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From orbilat:

the i is not pronounced in the combinations ci, gi, and sci when they are followed by a, o or u, unless the accent falls on the i

But what is the role in words like sciare [ʃiˈaːre]?

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    You are perfectly right. This just proves that this “orbilat” thing isn't reliable. Adding it to “non-resources”, thanks! – DaG Mar 25 '17 at 15:07
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    Someone should really work on the Italian wikibook to make it a reasonable resource (not that I'm volunteering, but someone should). – Denis Nardin Mar 25 '17 at 16:27
  • According to this comment to Aula di Lingue Zanichelli the "i" after "sc" is pronounced only in the noun "scia", in the forms of the verb "sciare" and in the derivatives of "sci" (for instance, "sciata"). – Charo Mar 26 '17 at 8:30
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Main law about exceptions (MLAE)

Every rule has its exceptions, including the main law about exceptions

You'll find several applications of the MLAE when dealing with grammar or orthography.

The trigraph sci is normally used for denoting the /ʃ/ phoneme in front of a, o or u (like for ci and gi). For etymological reasons, sciare has two syllables (sci-are). The Treccani dictionary makes this apparent by writing the entry as “scïare”, where the dieresis denotes a hiatus.

There's no hard and fast rule: after all, exceptions are cases that cannot be linked together in a rule or subrule.

However, this case is easy: I'm not aware of other words that share the same exception to the main sci rule. As far as I know, sciare and the other words derived from sci (English ski) are the only ones where one should consider the spelling as “(sc)iare” unlike in “(sci)arpa” (the parentheses denote a digraph or trigraph, for clarity).

There is also scia (English wake), where the i is tonic, so sci cannot be considered a trigraph.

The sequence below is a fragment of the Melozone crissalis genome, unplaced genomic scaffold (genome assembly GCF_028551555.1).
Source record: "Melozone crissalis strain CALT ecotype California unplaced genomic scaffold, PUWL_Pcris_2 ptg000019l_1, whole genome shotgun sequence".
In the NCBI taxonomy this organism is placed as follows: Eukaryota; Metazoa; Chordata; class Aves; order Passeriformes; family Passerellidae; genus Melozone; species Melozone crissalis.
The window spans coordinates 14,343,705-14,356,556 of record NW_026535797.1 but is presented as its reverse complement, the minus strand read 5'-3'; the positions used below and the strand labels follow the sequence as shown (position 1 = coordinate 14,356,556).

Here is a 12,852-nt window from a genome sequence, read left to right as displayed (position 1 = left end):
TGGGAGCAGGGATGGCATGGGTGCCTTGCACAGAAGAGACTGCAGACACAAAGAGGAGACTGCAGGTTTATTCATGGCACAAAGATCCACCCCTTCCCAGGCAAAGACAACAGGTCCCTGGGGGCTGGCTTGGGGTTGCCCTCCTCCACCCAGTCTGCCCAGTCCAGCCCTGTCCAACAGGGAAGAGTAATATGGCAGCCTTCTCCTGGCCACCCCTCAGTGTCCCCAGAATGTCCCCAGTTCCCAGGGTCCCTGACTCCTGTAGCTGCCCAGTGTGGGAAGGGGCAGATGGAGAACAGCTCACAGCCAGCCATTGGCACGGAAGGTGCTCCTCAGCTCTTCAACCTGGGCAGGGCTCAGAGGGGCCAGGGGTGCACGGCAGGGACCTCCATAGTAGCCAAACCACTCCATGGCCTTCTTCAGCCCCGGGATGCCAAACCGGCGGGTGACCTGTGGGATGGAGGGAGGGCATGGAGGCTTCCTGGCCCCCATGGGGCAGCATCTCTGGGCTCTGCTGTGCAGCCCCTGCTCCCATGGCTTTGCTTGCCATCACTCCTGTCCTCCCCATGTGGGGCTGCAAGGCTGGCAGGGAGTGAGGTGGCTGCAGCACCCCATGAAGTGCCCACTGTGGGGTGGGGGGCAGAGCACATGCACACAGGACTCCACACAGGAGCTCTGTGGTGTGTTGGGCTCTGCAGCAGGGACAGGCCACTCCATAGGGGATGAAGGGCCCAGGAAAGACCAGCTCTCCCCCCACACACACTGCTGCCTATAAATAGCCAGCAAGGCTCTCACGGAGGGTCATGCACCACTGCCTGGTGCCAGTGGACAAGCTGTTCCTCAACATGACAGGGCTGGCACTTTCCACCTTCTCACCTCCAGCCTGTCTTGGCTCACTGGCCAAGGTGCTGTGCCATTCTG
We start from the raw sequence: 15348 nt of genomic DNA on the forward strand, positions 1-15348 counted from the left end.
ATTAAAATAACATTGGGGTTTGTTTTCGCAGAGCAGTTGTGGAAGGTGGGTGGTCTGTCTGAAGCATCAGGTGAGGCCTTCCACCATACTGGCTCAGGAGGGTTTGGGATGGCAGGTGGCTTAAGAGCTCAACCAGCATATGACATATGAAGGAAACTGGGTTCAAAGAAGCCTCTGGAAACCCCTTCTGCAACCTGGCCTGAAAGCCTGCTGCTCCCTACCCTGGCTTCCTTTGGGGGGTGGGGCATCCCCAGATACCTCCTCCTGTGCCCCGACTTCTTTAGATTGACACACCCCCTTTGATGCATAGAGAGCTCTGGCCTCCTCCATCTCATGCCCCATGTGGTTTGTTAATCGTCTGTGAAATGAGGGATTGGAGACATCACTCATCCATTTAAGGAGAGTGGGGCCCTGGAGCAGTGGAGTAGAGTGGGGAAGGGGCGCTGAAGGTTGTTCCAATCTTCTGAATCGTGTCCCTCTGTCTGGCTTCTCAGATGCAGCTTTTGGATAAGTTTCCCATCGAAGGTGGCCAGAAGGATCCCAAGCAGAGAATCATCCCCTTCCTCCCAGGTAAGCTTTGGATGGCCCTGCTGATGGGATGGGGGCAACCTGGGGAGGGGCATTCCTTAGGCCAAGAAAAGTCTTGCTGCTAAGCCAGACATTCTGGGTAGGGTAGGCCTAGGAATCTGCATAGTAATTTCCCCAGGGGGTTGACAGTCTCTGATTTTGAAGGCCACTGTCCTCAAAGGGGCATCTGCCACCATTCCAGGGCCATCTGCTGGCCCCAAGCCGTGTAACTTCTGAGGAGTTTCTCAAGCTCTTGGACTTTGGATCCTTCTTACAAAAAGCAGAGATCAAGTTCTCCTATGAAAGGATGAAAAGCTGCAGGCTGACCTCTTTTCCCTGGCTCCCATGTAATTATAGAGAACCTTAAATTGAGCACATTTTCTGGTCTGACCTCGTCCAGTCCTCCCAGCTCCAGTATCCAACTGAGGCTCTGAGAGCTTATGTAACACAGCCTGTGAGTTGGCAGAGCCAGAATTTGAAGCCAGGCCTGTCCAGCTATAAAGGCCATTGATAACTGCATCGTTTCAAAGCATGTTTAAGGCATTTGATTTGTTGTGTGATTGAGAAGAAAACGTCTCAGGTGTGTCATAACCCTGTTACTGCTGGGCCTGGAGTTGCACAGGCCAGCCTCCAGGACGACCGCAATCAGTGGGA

See this forum (thanks to Charo for the pointer).

It's not rare, but not frequent either, to hear the word sciare pronounced as /'ʃare/ for analogy with all other similar words.

There are also exceptions in the other direction: an i might follow sc and not be pronounced at all:

scienza coscienza usciere

keep their i for etymological reasons, but there's no /i/ or /j/ sound in the pronunciation.

  • According to this comment to Aula di Lingue Zanichelli the "i" after "sc" is pronounced only in the noun "scia", in the forms of the verb "sciare" and in the derivatives of "sci" (for instance, "sciata"). – Charo Mar 26 '17 at 9:01
  • @Charo In scia there is a tonic i. Thanks, I'll update. – egreg Mar 26 '17 at 9:02
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    There are some more possible exceptions: for sciente (and scientemente) the pronunciation with an “i” is prescribed (Treccani) or admitted (Zingarelli, De Mauro). (And one could argue about a [stʃiabat:ˈare] pronunciation for sciabattare...) – DaG Mar 26 '17 at 9:17
  • @DaG I didn't even think to scientemente: I'm surprised about what Treccani imposes. – egreg Mar 26 '17 at 9:22
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In Italian there is this rule: sc + vowel is pronounced like the English "SH", IPA: ʃ, sc + consonant is pronounced like the English "SK", just like in the English "ski".

So in the word "sciare" [ʃiˈaːre] I have to put an "i" before the "a" in order to pronounce "SH", IPA: ʃ .

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    I think you are missing that there is a substantial difference between the pronunciation of sciare (/ʃiˈaːre/) and sciarpa (/'ʃaːrpa/) and the OP would like to know the reason for it. – Denis Nardin Mar 25 '17 at 22:39
  • And the rule, as stated, is wrong. – DaG Mar 26 '17 at 9:18

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